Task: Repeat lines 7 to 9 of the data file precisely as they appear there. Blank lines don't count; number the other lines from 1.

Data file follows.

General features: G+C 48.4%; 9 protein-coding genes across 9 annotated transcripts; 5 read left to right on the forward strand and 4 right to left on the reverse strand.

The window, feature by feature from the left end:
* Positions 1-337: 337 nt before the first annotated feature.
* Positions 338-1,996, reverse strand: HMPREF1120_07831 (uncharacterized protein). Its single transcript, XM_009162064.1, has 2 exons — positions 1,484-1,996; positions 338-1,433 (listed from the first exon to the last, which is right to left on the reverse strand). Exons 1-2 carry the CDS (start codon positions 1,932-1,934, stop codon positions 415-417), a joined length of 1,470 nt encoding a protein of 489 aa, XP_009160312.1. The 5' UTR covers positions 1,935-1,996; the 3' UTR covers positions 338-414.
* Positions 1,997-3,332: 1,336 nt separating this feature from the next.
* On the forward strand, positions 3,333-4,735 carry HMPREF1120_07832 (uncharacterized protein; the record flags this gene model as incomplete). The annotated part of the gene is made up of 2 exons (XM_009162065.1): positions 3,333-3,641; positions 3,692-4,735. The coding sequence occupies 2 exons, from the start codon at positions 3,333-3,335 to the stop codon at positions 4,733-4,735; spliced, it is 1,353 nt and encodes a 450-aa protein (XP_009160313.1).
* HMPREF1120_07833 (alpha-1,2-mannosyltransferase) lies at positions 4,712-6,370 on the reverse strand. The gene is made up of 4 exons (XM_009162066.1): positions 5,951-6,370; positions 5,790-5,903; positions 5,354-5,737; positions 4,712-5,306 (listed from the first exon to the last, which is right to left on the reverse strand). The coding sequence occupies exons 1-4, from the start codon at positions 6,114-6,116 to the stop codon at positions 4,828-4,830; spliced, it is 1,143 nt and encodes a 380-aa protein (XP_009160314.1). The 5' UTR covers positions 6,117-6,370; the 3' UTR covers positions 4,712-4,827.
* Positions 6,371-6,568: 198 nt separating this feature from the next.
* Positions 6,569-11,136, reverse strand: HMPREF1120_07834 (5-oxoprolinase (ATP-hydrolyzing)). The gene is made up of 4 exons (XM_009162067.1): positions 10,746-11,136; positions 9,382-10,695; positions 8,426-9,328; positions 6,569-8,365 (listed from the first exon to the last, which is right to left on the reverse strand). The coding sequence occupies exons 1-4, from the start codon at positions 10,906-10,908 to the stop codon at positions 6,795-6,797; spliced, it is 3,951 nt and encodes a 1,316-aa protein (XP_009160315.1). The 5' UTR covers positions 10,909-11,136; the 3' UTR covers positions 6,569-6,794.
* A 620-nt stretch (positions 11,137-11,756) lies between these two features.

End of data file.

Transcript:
* HMPREF1120_07833 (alpha-1,2-mannosyltransferase) lies at positions 4,712-6,370 on the reverse strand. The gene is made up of 4 exons (XM_009162066.1): positions 5,951-6,370; positions 5,790-5,903; positions 5,354-5,737; positions 4,712-5,306 (listed from the first exon to the last, which is right to left on the reverse strand). The coding sequence occupies exons 1-4, from the start codon at positions 6,114-6,116 to the stop codon at positions 4,828-4,830; spliced, it is 1,143 nt and encodes a 380-aa protein (XP_009160314.1). The 5' UTR covers positions 6,117-6,370; the 3' UTR covers positions 4,712-4,827.
* Positions 6,371-6,568: 198 nt separating this feature from the next.
* Positions 6,569-11,136, reverse strand: HMPREF1120_07834 (5-oxoprolinase (ATP-hydrolyzing)). The gene is made up of 4 exons (XM_009162067.1): positions 10,746-11,136; positions 9,382-10,695; positions 8,426-9,328; positions 6,569-8,365 (listed from the first exon to the last, which is right to left on the reverse strand). The coding sequence occupies exons 1-4, from the start codon at positions 10,906-10,908 to the stop codon at positions 6,795-6,797; spliced, it is 3,951 nt and encodes a 1,316-aa protein (XP_009160315.1). The 5' UTR covers positions 10,909-11,136; the 3' UTR covers positions 6,569-6,794.